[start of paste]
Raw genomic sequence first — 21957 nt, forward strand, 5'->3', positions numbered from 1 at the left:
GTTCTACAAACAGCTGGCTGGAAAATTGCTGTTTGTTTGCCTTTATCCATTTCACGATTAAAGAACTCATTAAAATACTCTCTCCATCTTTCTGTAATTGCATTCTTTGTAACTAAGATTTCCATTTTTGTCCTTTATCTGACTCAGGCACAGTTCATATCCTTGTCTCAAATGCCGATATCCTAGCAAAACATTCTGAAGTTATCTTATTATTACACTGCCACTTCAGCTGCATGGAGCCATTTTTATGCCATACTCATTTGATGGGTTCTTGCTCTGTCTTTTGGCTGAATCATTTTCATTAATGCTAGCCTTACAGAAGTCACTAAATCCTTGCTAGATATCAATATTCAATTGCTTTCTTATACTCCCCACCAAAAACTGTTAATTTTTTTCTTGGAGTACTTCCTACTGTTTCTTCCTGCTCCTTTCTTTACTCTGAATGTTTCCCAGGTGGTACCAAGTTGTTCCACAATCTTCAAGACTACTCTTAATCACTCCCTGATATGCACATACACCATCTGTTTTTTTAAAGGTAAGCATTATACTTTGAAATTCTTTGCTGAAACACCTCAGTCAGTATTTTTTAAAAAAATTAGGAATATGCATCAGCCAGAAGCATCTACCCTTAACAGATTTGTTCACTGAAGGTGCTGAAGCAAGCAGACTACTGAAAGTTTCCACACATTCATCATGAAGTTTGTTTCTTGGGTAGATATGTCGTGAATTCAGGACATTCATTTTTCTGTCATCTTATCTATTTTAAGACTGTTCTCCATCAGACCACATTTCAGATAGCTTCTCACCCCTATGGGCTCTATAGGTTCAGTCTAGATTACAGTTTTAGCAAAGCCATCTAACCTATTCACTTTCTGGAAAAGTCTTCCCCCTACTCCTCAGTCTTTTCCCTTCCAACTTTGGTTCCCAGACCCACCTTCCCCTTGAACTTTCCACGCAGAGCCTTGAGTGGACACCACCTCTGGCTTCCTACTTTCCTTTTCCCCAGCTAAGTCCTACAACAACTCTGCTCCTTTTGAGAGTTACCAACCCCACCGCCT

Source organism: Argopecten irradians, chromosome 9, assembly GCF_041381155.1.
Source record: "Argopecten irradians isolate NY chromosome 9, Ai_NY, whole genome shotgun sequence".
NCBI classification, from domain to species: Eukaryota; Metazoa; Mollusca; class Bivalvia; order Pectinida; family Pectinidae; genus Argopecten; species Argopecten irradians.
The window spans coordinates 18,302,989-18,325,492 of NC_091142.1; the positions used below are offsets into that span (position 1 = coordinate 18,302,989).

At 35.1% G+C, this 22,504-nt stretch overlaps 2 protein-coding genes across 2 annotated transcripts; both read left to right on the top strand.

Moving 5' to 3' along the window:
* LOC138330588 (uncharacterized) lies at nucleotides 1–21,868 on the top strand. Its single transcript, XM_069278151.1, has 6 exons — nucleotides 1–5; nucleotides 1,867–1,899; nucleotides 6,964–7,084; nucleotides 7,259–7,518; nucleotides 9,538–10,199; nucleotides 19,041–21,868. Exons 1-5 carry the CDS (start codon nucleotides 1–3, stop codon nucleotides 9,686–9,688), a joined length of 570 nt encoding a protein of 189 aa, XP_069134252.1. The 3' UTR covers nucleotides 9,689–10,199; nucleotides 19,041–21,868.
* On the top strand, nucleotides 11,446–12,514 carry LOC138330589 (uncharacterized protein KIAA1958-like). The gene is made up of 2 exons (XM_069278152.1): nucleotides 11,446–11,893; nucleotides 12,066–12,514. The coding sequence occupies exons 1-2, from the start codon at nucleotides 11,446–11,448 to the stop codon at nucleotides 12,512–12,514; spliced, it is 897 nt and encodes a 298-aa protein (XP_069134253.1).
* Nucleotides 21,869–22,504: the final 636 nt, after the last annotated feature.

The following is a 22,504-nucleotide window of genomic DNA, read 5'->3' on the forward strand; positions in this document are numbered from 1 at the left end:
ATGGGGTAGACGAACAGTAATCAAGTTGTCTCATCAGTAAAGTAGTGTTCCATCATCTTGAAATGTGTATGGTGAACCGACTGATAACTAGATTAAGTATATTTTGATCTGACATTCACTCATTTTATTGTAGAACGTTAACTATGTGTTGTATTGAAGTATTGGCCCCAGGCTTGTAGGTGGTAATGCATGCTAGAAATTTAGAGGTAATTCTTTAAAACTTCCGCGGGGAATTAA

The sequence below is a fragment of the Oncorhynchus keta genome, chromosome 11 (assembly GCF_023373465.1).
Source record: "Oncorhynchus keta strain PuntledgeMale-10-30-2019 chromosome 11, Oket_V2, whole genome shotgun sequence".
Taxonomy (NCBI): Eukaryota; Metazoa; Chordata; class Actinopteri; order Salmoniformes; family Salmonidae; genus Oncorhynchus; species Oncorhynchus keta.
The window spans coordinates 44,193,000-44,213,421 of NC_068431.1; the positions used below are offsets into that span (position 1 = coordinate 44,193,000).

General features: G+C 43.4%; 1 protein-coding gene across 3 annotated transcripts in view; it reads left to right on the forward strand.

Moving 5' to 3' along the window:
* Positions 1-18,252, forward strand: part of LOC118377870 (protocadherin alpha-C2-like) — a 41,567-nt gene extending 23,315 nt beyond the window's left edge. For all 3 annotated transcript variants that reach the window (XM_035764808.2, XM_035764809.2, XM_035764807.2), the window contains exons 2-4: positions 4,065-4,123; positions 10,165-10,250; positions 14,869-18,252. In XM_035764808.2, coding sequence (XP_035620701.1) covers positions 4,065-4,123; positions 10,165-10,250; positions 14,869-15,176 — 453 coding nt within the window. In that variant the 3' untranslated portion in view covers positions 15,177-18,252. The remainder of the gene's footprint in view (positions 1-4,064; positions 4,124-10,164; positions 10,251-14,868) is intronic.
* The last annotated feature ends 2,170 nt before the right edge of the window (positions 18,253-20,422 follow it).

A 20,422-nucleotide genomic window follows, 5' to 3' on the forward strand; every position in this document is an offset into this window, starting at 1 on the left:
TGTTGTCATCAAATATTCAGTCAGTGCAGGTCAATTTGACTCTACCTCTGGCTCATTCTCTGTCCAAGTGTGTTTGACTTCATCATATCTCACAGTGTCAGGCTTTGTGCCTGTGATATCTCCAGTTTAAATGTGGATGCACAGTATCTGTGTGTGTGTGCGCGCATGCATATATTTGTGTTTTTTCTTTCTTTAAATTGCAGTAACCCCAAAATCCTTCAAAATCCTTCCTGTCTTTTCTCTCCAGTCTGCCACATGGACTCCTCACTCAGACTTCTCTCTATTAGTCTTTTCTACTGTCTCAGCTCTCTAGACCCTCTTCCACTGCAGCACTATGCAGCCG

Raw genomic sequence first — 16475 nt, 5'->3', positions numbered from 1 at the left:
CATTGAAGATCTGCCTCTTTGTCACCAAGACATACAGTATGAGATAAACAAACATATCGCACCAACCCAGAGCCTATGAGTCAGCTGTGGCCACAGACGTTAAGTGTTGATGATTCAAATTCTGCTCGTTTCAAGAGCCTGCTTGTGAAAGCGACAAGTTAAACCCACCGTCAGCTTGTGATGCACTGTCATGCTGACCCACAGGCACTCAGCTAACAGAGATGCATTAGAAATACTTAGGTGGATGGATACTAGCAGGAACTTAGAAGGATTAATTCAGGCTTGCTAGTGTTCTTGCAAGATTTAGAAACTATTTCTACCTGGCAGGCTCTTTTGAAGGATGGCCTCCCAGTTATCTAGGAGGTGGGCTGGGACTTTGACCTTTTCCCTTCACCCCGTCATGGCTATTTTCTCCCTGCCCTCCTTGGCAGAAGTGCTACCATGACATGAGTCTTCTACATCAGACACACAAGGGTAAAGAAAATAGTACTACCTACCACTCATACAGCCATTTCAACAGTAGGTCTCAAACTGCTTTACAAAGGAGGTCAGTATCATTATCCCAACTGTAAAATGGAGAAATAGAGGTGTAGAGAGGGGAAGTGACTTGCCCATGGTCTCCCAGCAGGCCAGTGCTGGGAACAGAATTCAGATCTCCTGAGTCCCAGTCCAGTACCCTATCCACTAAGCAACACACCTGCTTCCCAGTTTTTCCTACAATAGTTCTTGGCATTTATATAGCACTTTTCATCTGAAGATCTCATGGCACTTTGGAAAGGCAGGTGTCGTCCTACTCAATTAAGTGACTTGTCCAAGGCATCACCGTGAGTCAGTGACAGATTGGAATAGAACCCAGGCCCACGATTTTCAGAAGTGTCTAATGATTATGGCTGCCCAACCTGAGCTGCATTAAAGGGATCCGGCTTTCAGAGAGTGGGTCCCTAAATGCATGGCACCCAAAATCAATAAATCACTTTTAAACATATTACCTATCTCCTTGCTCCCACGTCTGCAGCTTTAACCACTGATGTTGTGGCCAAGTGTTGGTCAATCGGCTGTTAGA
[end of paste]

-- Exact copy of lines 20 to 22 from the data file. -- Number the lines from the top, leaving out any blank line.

* Positions 1-18,252, forward strand: part of LOC118377870 (protocadherin alpha-C2-like) — a 41,567-nt gene extending 23,315 nt beyond the window's left edge. For all 3 annotated transcript variants that reach the window (XM_035764808.2, XM_035764809.2, XM_035764807.2), the window contains exons 2-4: positions 4,065-4,123; positions 10,165-10,250; positions 14,869-18,252. In XM_035764808.2, coding sequence (XP_035620701.1) covers positions 4,065-4,123; positions 10,165-10,250; positions 14,869-15,176 — 453 coding nt within the window. In that variant the 3' untranslated portion in view covers positions 15,177-18,252. The remainder of the gene's footprint in view (positions 1-4,064; positions 4,124-10,164; positions 10,251-14,868) is intronic.
* The last annotated feature ends 2,170 nt before the right edge of the window (positions 18,253-20,422 follow it).

A 20,422-nucleotide genomic window follows, 5' to 3' on the forward strand; every position in this document is an offset into this window, starting at 1 on the left: